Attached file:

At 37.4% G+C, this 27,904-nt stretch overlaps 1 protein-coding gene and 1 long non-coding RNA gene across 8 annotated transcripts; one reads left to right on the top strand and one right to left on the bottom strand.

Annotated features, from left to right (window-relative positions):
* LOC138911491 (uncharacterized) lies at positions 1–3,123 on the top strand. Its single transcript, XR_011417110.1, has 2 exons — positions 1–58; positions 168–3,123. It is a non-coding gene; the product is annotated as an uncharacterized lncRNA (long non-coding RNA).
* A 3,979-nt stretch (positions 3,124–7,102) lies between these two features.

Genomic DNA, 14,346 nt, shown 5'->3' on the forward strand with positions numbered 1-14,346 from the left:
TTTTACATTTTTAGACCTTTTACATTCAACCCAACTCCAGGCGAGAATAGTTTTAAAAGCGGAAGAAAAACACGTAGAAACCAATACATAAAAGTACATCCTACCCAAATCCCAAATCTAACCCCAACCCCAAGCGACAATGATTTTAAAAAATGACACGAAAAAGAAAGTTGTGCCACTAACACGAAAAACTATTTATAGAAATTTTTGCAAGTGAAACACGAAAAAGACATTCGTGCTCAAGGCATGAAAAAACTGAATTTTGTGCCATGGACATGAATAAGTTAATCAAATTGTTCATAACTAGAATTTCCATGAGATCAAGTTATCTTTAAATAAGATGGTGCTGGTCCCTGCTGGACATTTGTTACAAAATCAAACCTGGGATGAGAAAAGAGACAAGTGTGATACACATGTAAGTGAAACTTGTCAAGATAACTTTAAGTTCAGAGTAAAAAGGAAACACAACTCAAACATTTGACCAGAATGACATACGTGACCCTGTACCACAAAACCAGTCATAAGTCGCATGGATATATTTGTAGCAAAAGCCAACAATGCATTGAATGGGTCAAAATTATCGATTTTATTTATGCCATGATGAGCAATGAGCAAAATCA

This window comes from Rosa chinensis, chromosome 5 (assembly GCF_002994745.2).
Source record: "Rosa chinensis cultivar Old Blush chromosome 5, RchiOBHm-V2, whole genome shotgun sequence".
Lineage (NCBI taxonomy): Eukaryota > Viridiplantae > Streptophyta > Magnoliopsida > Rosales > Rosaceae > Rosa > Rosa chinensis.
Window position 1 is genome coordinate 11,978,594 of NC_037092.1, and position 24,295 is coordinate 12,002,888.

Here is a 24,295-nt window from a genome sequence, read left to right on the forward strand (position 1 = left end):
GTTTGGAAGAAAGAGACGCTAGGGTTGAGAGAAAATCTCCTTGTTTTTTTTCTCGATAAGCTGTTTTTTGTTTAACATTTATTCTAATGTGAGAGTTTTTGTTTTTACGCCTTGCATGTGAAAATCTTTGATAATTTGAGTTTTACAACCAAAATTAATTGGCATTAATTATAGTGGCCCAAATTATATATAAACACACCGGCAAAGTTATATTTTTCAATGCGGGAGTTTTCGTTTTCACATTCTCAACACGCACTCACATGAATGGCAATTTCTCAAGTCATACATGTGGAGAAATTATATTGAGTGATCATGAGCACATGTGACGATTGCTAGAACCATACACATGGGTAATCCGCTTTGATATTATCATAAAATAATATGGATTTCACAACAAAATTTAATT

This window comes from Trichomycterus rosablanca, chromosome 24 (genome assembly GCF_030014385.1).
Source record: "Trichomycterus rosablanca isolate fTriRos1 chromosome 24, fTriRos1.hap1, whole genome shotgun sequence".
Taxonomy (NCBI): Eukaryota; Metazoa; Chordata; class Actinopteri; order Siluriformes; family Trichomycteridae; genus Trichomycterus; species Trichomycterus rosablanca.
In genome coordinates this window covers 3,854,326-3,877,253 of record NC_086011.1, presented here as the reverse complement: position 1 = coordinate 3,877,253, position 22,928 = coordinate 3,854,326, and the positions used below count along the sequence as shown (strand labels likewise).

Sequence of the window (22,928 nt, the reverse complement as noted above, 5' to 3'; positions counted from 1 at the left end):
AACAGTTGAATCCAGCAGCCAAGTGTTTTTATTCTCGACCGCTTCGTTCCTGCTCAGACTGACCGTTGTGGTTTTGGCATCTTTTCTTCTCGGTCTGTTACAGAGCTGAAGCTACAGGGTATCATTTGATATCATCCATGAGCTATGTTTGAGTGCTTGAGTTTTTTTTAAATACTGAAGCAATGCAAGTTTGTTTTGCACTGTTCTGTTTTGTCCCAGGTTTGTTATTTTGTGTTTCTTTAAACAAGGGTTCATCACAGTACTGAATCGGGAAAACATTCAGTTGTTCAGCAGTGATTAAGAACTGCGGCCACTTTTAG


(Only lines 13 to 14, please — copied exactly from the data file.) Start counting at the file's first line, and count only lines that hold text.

This window comes from Trichomycterus rosablanca, chromosome 24 (genome assembly GCF_030014385.1).
Source record: "Trichomycterus rosablanca isolate fTriRos1 chromosome 24, fTriRos1.hap1, whole genome shotgun sequence".